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Fiji May Get Influx of New Citizens as Nearby Islands Sink

March 7, 2012 By: Jena Tesse Fox
 


The population of Fiji may get a huge bump this year: The Telegraph is reporting that the low-lying Pacific nation of Kiribati is negotiating to buy land in Fiji so it can relocate approximately 113,000 islanders under threat from rising sea levels.

In what could be the world's first climate-induced migration of modern times, Anote Tong, the Kiribati president, said he was in talks with Fiji's military government to buy up to 5,000 acres of freehold land on which his countrymen could be housed. Some of Kiribati's 32 flat coral atolls are already disappearing beneath the waves.

The land Kiribati wants to buy is understood to be on Vanua Levu, Fiji's second-largest island. Vanua Levu is home to numerous high-end hotels and resorts, like Jean-Michel Cousteau Fiji Islands Resort and Namale the Fiji Islands Resort & Spa. With a sudden influx of immigrants to the island all looking for jobs, several outcomes seem likely: More hotels and resorts could open, or new cities with their own industries could be founded to provide housing and professions for the new workers. In any case, if this deal goes through, Vanua Levu's tourism scene seems almost certain to change forever.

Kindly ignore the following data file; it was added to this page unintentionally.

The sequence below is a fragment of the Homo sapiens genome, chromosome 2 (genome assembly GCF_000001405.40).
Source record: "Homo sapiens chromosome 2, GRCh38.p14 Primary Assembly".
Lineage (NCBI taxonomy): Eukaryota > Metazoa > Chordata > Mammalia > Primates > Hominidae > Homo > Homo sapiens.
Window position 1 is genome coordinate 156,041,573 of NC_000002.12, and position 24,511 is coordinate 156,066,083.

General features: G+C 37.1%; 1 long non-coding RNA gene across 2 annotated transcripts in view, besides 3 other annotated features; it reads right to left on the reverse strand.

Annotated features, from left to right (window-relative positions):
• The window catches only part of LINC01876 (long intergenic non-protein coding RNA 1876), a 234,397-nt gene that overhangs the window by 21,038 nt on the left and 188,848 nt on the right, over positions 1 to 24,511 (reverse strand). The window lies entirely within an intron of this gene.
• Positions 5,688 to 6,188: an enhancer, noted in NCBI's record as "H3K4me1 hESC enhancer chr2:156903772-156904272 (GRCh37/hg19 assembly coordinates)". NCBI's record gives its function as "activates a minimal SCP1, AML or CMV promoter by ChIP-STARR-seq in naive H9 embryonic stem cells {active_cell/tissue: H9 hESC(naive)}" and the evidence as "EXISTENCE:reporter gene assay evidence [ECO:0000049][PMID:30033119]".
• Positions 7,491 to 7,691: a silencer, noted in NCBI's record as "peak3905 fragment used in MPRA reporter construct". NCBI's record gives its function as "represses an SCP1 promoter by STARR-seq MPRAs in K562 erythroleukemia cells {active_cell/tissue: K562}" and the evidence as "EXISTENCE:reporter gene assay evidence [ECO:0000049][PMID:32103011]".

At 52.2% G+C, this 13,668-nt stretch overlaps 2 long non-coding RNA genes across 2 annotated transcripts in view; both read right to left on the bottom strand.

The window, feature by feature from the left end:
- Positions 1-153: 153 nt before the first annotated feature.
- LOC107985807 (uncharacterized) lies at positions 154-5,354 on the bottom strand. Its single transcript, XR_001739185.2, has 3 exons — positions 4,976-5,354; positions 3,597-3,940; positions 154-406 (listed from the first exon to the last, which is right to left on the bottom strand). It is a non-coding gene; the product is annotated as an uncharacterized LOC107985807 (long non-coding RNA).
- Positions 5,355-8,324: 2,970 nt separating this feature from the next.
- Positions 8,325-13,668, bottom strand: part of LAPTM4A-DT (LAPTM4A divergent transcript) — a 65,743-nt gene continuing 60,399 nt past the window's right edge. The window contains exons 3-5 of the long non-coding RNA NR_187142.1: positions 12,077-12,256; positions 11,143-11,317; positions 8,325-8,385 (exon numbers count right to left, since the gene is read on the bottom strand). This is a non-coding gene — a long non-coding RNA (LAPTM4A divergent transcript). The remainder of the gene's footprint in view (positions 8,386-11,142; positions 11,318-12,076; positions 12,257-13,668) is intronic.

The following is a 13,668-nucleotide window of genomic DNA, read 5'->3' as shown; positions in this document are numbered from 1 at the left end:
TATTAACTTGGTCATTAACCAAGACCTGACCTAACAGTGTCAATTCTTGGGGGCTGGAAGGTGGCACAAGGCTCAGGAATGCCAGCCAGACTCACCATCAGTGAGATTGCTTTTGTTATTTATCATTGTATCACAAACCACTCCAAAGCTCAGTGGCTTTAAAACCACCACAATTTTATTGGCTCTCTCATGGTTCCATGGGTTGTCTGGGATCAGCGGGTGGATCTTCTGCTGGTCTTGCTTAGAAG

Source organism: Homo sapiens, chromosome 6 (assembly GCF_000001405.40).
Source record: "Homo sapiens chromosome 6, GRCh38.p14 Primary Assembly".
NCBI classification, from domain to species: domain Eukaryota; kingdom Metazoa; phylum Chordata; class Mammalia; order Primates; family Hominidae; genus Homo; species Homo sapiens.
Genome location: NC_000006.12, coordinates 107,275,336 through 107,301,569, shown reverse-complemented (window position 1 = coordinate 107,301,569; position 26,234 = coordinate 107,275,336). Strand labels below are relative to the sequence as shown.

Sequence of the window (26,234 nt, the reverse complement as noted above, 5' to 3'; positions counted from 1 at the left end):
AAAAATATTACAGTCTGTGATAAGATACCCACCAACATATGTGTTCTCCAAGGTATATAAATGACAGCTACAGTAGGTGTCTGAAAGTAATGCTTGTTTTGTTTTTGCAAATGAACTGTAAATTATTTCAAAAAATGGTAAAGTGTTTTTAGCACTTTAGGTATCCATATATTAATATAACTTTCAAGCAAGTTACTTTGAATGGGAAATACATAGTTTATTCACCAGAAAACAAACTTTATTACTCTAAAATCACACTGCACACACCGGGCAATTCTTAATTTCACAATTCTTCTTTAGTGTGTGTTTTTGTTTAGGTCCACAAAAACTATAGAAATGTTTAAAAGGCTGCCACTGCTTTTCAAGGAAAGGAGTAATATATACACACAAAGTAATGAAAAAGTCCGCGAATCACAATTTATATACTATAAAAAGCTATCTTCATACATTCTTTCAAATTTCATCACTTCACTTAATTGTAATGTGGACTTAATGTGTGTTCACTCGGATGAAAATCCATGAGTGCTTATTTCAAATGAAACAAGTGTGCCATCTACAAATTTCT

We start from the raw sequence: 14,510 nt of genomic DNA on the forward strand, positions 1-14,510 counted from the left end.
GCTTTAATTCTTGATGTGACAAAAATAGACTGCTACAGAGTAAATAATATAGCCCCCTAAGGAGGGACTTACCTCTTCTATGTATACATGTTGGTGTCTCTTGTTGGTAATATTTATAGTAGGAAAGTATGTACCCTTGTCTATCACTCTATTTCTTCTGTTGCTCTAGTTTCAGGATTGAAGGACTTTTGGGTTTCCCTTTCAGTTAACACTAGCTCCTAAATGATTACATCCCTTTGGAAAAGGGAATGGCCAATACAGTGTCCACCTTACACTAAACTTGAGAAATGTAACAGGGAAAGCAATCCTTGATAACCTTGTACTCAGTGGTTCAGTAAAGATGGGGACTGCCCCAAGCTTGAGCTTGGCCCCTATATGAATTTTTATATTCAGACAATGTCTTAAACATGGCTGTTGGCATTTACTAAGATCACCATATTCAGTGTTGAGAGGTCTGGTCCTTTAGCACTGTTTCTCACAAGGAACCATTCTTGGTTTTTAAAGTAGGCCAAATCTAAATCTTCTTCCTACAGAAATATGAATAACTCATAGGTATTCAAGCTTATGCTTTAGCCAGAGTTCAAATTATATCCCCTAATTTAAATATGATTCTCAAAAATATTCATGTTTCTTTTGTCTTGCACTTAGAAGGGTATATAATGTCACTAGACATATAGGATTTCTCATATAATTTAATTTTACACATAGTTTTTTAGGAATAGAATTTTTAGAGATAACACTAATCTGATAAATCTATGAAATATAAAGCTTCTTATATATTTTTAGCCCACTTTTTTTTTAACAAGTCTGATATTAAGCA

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About the Author

Jena Tesse Fox
Jena Tesse Fox covers Europe, Africa, Australia/South Pacific and business travel for the Questex Travel Group's publications. The daughter of history teachers, she can spend...

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By Jena Tesse Fox | March 7, 2012
The low-lying Pacific nation of Kiribati is negotiating to buy land in Fiji so it can relocate approximately 113,000 islanders under threat from rising sea levels.
Filed under : Fiji